PATASKALA, Ohio (WCMH) – Most auto races are measured in distance. The Daytona 500, the Indianapolis 500, each are 500 miles long. In Formula One, Grands Prix have a set number of laps.
But in IMSA, North America’s top level of sports car racing, races are measured in time. And much like how NASCAR opens its season with its most famous race, the Daytona 500, the IMSA WeatherTech SportsCar Championship begins its season with its longest race: the Rolex 24 Hours of Daytona.
Yes, 24 hours long.
The distance that the winning car traveled by the end of the race last year was nearly 3,000 miles. Imagine driving from New York City to San Francisco in one day, reaching speeds of up to 200 mph on the way.
That is the prestige of the Rolex 24, and two race teams in the Columbus area will be on the grid.
This is not Michael Shank’s first Rolex 24. His team, Meyer Shank Racing, has entered the 24-hour marathon every year since 2004. In 2012, they won the whole thing racing IMSA’s top class of prototype car.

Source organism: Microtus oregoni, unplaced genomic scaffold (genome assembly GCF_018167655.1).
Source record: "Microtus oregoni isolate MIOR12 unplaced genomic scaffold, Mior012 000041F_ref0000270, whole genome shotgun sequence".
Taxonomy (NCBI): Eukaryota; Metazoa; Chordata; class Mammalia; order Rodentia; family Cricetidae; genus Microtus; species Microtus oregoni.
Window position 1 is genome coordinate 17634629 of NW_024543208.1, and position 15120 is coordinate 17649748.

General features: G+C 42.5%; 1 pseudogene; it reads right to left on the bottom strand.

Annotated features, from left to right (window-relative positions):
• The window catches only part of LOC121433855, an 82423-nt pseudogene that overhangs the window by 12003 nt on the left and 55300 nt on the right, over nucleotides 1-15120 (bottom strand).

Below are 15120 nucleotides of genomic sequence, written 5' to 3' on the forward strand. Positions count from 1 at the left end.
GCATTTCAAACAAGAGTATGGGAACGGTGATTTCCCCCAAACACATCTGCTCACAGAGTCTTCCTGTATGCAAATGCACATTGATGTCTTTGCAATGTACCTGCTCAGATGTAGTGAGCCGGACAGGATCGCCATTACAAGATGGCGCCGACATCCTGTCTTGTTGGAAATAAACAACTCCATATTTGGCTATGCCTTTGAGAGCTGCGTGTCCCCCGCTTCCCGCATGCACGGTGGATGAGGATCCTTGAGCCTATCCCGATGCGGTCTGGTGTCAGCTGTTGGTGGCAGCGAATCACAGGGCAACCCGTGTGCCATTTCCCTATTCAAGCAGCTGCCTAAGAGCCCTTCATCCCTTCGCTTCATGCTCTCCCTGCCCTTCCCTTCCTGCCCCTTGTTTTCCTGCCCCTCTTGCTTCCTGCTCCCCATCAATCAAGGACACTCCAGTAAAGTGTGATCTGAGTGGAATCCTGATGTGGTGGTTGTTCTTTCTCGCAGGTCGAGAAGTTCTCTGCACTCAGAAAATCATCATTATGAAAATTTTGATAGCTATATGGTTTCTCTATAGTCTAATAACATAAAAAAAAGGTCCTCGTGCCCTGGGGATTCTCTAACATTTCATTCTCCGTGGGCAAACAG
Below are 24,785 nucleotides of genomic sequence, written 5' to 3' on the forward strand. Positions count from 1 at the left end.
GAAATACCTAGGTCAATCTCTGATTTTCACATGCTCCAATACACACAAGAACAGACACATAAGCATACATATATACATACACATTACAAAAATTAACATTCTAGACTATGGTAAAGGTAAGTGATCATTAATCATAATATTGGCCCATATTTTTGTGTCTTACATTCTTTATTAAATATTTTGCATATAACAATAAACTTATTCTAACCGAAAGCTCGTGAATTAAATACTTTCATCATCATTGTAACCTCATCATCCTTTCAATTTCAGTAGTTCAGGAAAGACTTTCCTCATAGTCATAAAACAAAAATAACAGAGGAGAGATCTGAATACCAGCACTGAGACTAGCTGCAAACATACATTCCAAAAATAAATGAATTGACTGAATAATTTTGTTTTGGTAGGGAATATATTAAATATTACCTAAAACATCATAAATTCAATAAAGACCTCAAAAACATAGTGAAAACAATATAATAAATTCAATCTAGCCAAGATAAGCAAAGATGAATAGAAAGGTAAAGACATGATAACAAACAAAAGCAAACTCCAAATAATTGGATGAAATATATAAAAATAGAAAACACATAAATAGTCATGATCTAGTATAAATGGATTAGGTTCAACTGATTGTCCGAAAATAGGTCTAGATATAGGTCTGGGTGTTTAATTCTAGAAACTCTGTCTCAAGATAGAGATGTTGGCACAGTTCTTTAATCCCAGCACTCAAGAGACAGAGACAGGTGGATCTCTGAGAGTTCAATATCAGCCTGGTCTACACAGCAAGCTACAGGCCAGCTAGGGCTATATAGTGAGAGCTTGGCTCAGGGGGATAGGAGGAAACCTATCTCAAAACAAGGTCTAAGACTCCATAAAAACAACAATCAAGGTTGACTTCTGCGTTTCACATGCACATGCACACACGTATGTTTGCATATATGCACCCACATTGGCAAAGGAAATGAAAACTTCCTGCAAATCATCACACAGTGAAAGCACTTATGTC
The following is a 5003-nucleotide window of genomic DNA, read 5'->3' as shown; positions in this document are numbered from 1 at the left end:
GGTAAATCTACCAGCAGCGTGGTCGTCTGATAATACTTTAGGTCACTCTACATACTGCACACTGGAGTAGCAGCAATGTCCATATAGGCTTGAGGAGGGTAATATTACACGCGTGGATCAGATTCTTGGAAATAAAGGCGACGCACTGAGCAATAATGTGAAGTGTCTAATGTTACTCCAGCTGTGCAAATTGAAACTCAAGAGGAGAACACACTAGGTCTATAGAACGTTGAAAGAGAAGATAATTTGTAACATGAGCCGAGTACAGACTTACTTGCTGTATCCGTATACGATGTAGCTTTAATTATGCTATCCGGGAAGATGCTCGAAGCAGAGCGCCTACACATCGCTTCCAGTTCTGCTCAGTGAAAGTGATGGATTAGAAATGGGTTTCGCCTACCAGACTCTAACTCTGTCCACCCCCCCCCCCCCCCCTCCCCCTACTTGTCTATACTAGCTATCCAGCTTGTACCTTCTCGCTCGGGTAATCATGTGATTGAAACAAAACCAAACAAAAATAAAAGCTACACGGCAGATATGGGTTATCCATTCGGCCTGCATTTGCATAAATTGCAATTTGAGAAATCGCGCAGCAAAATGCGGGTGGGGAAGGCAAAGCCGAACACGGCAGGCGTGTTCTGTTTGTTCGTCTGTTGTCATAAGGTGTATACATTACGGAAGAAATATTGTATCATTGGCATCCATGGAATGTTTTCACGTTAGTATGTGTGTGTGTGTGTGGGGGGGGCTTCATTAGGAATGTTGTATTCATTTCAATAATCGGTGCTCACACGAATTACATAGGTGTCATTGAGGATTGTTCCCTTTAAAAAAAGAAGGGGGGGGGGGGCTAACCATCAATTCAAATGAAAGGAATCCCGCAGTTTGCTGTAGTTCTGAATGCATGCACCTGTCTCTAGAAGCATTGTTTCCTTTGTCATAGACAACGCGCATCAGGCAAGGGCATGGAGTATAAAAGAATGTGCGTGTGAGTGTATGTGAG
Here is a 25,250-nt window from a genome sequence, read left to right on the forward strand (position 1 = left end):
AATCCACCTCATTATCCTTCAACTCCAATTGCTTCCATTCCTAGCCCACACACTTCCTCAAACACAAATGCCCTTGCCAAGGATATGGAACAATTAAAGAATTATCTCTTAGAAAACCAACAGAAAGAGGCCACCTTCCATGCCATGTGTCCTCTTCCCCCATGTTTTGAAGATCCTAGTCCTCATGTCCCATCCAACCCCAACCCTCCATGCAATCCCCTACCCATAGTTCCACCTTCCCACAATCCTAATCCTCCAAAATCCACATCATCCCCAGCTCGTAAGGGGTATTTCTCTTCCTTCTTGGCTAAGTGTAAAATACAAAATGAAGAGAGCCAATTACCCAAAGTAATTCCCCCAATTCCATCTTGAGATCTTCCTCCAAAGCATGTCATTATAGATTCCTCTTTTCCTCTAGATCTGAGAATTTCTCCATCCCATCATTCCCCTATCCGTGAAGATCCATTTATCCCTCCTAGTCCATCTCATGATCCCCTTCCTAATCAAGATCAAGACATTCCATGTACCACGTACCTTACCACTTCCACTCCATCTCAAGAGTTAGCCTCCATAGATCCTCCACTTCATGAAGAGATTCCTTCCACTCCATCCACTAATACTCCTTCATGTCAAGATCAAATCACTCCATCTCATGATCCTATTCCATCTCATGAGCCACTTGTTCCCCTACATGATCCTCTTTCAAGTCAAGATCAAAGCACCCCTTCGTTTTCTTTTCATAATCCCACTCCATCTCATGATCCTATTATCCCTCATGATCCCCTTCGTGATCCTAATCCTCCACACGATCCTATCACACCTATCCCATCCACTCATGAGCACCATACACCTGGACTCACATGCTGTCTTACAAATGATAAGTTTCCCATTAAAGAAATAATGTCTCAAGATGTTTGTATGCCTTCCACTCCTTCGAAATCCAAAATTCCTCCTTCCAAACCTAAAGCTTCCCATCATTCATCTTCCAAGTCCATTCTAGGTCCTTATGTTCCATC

From 2017 to 2020, MSR fielded a GTD car, a slower category more in common with its street-legal counterparts. But this year, Shank’s world-class driver lineup is back in a top-level prototype. And yet, Shank says, the differences between this car and the 2012 winner are “night and day.”
“They’re a lot more powerful, more downforce, faster,” the team owner said at his race shop in Pataskala earlier this month.
MSR’s Acura ARX-05 DPi (Daytona Prototype International) can lap Daytona International Speedway’s massive, 3.56-mile road course layout in just over 90 seconds. That is 10 seconds quicker per lap than the GTD cars, Shank said, and three or four seconds…